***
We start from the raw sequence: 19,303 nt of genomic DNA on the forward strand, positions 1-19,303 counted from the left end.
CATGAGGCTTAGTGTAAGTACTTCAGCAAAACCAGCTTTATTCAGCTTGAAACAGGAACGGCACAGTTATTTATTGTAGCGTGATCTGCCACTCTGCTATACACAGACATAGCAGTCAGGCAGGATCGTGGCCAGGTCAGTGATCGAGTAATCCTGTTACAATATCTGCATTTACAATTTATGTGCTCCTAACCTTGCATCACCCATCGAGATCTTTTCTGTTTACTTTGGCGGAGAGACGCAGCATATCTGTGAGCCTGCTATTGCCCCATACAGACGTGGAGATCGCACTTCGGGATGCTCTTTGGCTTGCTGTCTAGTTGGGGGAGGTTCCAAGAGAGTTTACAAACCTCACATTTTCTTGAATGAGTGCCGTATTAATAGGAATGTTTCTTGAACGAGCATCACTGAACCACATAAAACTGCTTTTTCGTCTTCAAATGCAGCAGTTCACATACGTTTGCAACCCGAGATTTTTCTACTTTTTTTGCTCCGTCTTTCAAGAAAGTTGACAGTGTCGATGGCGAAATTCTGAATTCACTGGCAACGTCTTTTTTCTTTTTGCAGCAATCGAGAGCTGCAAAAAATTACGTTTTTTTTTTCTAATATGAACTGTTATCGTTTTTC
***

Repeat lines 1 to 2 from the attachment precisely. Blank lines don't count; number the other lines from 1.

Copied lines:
We start from the raw sequence: 19,303 nt of genomic DNA on the forward strand, positions 1-19,303 counted from the left end.
CATGAGGCTTAGTGTAAGTACTTCAGCAAAACCAGCTTTATTCAGCTTGAAACAGGAACGGCACAGTTATTTATTGTAGCGTGATCTGCCACTCTGCTATACACAGACATAGCAGTCAGGCAGGATCGTGGCCAGGTCAGTGATCGAGTAATCCTGTTACAATATCTGCATTTACAATTTATGTGCTCCTAACCTTGCATCACCCATCGAGATCTTTTCTGTTTACTTTGGCGGAGAGACGCAGCATATCTGTGAGCCTGCTATTGCCCCATACAGACGTGGAGATCGCACTTCGGGATGCTCTTTGGCTTGCTGTCTAGTTGGGGGAGGTTCCAAGAGAGTTTACAAACCTCACATTTTCTTGAATGAGTGCCGTATTAATAGGAATGTTTCTTGAACGAGCATCACTGAACCACATAAAACTGCTTTTTCGTCTTCAAATGCAGCAGTTCACATACGTTTGCAACCCGAGATTTTTCTACTTTTTTTGCTCCGTCTTTCAAGAAAGTTGACAGTGTCGATGGCGAAATTCTGAATTCACTGGCAACGTCTTTTTTCTTTTTGCAGCAATCGAGAGCTGCAAAAAATTACGTTTTTTTTTTCTAATATGAACTGTTATCGTTTTTC